Onyx river Map
|Length||32 km (20 mi)|
The Onyx River is an Antarctic meltwater stream which flows westward through the Wright Valley from Wright Lower Glacier and Lake Brownworth at the foot of the glacier to Lake Vanda, during the few months of the Antarctic summer. Despite being only 32 kilometres (20 mi) in length it is the longest river in Antarctica.
The Onyx river flows away from the ocean, an example of endorheic drainage, as the Wright Glacier blocks the entrance to the valley. It has several tributaries, and there are multiple meteorological stations along the length of the river. Flow levels are highly variable, both during the day and between summers, with the river failing to reach the lake some years. In contrast, it can cause significant erosion in flood years, and was rafted in 1984 by New Zealand researchers. At one time, the river's discharge reached 700 cubic feet per second (20 m3/s)
While there are no fish in Onyx River, it does support microscopic life, and the algal blooms can be quite extensive. The environment consists mainly of Cyanobacteria and other algae. Aside from gulls which occasionally visit, Nematodes, Tardigrades, and Rotifers are the only fauna of the Onyx river.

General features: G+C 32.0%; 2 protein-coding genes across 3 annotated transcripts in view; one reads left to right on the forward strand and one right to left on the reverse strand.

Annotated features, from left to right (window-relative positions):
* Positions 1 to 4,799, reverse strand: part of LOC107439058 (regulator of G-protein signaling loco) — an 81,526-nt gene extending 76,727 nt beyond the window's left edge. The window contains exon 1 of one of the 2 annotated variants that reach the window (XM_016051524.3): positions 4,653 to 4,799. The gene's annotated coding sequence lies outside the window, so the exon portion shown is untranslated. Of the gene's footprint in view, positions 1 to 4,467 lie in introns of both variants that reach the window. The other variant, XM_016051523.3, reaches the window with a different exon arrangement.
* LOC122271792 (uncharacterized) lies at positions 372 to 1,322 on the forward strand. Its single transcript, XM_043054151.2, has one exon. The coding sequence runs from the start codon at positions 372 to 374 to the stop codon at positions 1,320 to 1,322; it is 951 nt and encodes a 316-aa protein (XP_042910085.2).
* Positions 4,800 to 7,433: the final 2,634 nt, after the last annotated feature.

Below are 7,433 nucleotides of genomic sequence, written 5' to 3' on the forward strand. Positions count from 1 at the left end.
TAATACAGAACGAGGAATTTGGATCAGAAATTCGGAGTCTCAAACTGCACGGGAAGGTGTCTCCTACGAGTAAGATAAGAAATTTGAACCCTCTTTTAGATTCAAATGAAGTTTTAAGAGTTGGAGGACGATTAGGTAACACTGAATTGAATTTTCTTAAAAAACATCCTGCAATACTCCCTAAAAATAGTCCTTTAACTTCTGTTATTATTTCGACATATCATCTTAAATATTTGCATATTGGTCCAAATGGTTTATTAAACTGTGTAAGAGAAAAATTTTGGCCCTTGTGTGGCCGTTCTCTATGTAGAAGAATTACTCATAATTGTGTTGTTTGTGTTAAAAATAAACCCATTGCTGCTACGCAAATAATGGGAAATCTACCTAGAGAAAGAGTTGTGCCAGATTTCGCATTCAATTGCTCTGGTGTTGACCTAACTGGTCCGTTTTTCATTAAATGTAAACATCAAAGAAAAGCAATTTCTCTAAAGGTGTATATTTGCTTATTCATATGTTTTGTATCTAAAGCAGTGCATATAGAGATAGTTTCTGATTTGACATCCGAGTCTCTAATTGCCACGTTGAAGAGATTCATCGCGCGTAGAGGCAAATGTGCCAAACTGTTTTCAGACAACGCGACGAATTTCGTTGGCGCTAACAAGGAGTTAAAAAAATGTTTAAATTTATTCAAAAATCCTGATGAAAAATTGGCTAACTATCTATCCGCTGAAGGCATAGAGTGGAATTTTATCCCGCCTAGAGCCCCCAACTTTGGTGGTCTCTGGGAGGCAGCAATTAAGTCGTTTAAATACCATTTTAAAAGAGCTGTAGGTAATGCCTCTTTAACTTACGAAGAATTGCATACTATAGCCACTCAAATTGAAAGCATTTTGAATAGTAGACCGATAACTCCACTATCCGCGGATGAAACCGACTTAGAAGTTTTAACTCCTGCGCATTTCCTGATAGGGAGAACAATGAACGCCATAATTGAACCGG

The Onyx River is one of the many sites studied by the United States Antarctic Program of the National Science Foundation. The Antarctica New Zealand program once maintained a semi-permanent camp at Lake Vanda which has since been removed. Currently there is a small research shelter at Lake Vanda at its eastern end. Nearby is the Comprehensive Test Ban Treaty Seismic station at Bull Pass.
- Nick Middleton. Rivers: A Very Short Introduction. (page 26) ISBN 9780199588671
- . The Antarctic Sun. 27 September 2013. Retrieved 18 April 2015
- Diane M. McKnight, Dev K. Niyogi, Alexander S. Alger, Arne Bomblies, Peter A. Conovitz and Cathy M. Tate, "Dry Valley Streams in Antarctica: Ecosystems Waiting for Water", Oxford Jourals, Retrieved 2015-3-25
- "Antarctica’s longest river", p 16, and "What the flood revealed", pp 15–21, Antarctic Sun, January 26, 2003